Friday, November 6, 2009

12 Step Cookies (p.42)

As promised, I'm here on Friday. No slaps for you! One thing I've noticed from watching food television is that most chefs are not necessarily good bakers. In cooking competitions, if dessert comes into play, many great chefs start to panic. I'm kin of the same way. I love cooking over flame, or even tossing a pizza into the oven, but I'm not that comfortable with cakes and cookies and such. So, I considered Pat's 12 Step Cookies to be something of a challenge. As a side note, Pat sure has a lot of recipes in this thing. I've always considered him to something of a side character in the strip, but this cookbook is teeming with his arrogant recipes. And hey, he's a vegan! He can't put eggs into these cookies! I call foul, Achewood!

Anyway, cookies. I love to eat them, not good at making them. I was scared. There, you're caught up. Pat starts by instructing you to follow the recipe EXACTLY. Some recipes you can play around with and make your own, but not baked goods. As the book points out, these things are more like scientific formulas than regular recipes. Not in like a molecular gastronomy way, necessarily, it's just important not to go out and try and add your own spices or your cookies will go awry. Of course, being Pat, he yells all of this at you. The editor (Chris Onstad, I assume) chastises him, but agrees not to mess around with this recipe. When someone's nervous about making cookies, this isn't the best way to calm them down.

But I went ahead and started preparing the recipe and had a pretty good dough forming. I almost stopped there and just ate the dough because it's the baking where these things tend to fail. The dough itself is delicious, why worry about cooking it? Salmonella, I guess, but in the modern age of pasteurized eggs, it's probably not that much of a threat. Well, I had a cookbook project to complete for the blog, so I went ahead and fired up the oven. As I was starting to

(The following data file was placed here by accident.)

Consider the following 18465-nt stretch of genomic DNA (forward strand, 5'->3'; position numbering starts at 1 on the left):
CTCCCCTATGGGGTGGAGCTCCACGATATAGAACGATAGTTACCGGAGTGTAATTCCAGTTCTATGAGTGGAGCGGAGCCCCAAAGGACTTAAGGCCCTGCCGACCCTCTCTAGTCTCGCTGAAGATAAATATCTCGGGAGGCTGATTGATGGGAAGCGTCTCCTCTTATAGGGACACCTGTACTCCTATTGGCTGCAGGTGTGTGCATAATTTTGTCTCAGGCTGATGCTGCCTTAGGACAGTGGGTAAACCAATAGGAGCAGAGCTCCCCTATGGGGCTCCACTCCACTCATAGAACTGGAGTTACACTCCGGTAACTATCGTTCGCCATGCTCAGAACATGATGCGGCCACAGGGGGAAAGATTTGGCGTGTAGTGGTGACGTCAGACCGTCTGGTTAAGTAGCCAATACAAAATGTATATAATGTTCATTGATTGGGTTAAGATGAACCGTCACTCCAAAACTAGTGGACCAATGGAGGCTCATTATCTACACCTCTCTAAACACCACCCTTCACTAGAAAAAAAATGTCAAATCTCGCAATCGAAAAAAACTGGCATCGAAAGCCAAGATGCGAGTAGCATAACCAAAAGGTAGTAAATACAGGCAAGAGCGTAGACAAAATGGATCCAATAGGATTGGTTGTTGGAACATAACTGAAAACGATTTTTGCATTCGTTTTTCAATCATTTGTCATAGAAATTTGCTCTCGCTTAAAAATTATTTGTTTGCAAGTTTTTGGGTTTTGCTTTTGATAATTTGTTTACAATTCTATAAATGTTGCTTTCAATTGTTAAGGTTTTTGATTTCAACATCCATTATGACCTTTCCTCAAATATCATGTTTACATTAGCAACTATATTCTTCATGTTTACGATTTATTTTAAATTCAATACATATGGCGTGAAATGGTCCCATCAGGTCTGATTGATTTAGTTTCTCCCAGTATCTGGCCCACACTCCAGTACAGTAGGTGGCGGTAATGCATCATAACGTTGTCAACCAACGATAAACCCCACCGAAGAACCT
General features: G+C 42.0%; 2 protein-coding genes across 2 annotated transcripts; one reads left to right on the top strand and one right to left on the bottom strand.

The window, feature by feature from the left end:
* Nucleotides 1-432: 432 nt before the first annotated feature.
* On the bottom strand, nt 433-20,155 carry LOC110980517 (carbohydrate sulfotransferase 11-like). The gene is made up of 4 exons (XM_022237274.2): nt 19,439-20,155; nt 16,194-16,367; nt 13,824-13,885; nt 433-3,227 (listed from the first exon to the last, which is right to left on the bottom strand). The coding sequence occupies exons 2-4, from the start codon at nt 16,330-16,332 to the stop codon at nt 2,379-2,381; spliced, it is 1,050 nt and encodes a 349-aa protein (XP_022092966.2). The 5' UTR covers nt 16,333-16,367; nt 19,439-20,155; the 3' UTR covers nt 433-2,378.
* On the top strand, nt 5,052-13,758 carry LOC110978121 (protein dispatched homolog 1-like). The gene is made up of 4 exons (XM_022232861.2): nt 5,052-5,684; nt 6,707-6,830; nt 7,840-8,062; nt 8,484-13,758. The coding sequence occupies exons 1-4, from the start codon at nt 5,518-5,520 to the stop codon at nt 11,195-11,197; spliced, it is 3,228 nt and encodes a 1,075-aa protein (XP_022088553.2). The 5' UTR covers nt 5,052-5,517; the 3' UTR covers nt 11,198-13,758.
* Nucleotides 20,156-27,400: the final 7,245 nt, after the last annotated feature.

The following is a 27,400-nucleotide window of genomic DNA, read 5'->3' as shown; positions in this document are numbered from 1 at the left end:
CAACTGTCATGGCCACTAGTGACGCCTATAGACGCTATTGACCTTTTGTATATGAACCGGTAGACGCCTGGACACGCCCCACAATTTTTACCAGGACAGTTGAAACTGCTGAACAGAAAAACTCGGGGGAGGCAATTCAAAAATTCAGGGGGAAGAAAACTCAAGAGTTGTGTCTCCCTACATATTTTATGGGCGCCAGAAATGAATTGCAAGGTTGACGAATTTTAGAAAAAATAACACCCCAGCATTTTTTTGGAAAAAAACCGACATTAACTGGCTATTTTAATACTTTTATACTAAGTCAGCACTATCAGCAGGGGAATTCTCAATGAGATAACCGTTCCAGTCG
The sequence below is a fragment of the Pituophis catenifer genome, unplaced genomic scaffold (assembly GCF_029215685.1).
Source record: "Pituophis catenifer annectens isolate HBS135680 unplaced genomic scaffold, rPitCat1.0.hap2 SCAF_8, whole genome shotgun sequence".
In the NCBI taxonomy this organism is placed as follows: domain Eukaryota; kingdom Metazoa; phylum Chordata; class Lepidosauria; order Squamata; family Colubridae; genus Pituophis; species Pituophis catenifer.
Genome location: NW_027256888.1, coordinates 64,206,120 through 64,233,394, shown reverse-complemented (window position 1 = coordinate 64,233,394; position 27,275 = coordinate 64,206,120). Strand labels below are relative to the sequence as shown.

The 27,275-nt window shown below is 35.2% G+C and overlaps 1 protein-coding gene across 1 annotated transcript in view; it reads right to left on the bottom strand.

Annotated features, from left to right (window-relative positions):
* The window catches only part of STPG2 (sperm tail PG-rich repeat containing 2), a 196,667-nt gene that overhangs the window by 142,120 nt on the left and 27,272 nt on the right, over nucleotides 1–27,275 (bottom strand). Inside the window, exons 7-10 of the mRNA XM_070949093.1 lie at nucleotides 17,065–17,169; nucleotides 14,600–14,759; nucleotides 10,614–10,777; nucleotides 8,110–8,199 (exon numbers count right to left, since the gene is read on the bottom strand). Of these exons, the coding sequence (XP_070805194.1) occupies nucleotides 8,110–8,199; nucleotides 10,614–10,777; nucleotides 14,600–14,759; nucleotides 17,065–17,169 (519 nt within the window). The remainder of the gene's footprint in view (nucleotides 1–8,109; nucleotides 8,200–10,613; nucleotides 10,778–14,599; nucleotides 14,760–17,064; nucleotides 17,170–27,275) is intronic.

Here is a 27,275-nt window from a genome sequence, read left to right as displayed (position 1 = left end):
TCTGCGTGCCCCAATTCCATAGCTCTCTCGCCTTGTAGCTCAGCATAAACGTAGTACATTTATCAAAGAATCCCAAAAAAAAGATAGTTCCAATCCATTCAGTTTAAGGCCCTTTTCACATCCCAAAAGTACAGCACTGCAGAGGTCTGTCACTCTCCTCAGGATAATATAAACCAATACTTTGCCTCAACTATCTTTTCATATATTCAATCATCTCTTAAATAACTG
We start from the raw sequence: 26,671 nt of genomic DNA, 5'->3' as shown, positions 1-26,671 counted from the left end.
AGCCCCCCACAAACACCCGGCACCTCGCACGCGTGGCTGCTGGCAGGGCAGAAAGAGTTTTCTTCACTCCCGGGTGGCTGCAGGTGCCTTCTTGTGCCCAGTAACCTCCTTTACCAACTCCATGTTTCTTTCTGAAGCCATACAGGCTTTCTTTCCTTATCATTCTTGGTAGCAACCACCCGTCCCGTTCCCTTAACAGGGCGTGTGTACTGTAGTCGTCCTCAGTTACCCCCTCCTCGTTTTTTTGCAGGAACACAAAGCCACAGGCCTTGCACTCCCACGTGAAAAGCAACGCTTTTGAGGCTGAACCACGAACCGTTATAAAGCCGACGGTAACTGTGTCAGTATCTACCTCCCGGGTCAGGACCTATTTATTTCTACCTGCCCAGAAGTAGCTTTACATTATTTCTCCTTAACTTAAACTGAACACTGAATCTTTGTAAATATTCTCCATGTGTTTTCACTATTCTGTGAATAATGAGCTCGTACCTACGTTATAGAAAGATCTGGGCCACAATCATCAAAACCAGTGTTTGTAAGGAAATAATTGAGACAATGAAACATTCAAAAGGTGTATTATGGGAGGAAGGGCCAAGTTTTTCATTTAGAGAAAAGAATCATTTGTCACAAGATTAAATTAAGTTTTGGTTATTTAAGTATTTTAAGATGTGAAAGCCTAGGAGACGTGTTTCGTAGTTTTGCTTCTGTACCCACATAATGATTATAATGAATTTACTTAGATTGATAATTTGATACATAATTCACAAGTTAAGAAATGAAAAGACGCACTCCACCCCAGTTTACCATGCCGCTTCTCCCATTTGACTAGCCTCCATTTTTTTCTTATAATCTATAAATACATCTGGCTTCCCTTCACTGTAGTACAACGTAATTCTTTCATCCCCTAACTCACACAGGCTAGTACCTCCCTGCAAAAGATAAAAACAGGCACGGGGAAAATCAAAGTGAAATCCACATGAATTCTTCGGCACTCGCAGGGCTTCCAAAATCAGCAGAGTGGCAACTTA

spoon up the dough, I noticed a sticker:
Are you kidding me!? You go to the hassle of YELLING at me to follow your recipe EXACTLY and you have the BALLS to stick this sticker at the END of the recipe?! Well, great! Now I have a ruined batch of cookie dough melting in a bowl and I have to start ALL THE HELL OVER?? Screw you, Achewood cookbook!!! (Note- This didn't actually happen. I read ahead in every recipe to make sure I can prepare my mise en place. This was an exercise of "creative writing." I thought it would be funny. For those of you not familiar with creative writing, it's where you write about "fiction" or things that didn't actually happen. Examples include screenwriters, novelists, and Fox News reporters. You may proceed with the article now).

Ok, well, back in the real world, I pulled out my cookie sheets (which have maybe actually been used for cookies once, when Melissa made some) to get the dough rolled up. Pat recommends using the wrappers from the butter sticks you used in the dough to grease the cookie sheet. I have to say, it worked really well. It looked at first like there wasn't anything stuck to the wrapper and that it wouldn't have any effect, but it surprisingly well-greased and it did a perfect job of keeping the cookies from sticking. I'm sure this tip comes up in Heloise or one of the other old ladies that tells people how to live their lives, but I heard it first from a cartoon cat, and that's the advice I'm more likely to take, anyway. I also liked the tip about rotating the cookies halfway through cooking because the oven cooks differently in different places. It all came together to make a damn fine cookie:
They were kinda huge. I mean, you can't quite tell from the picture, but these suckers were thick. Seriously, one or two of these things was plenty. I'm normally a 3-4 cookie at a time kind of guy (which is probably a bad habit, anyway, and explains why I have to run 20 miles a week to keep in shape), but these ones filled me up. They were gooey and VERY chocolaty. The recipe only made about 16 cookies, but used an entire bag of chocolate chips. You would be eating one and suddenly tap into a lode of rich chocolate, like a miner discovering oil or melted diamonds or whatever it is miners find that's liquid. We ate a couple of the cookies and stuck the rest in a tupperware with a slice of bread. This is something I learned from my mom, not a cartoon cat. The bread seems to absorb whatever it is that dries cookies out in the atmosphere of a tupperware container and keeps the cookies nice and chewy for a long period of time. The bread, on the other hand, feels like a cracker. It's a neat trick, and I don't know what makes it work. The cookies lasted about a week, which in our house is a pretty significant amount of time for sweets to last. We just couldn't eat that many of them at once. So, I guess that's it. I conquered my fear and made a tasty treat that can be enjoyed by anyone- I mean, who doesn't like a cookie? Everyone from Jesus to Hitler likes cookies. Yes, even Albert Einstein (probably). I'll make them again, saying I"m going to take them to a potluck or something, but I'll probably eat them myself. That's all for now. Only a couple of posts left in the series, people. Start planning your "End of Selzer & Smuckles" parties now. Until then...


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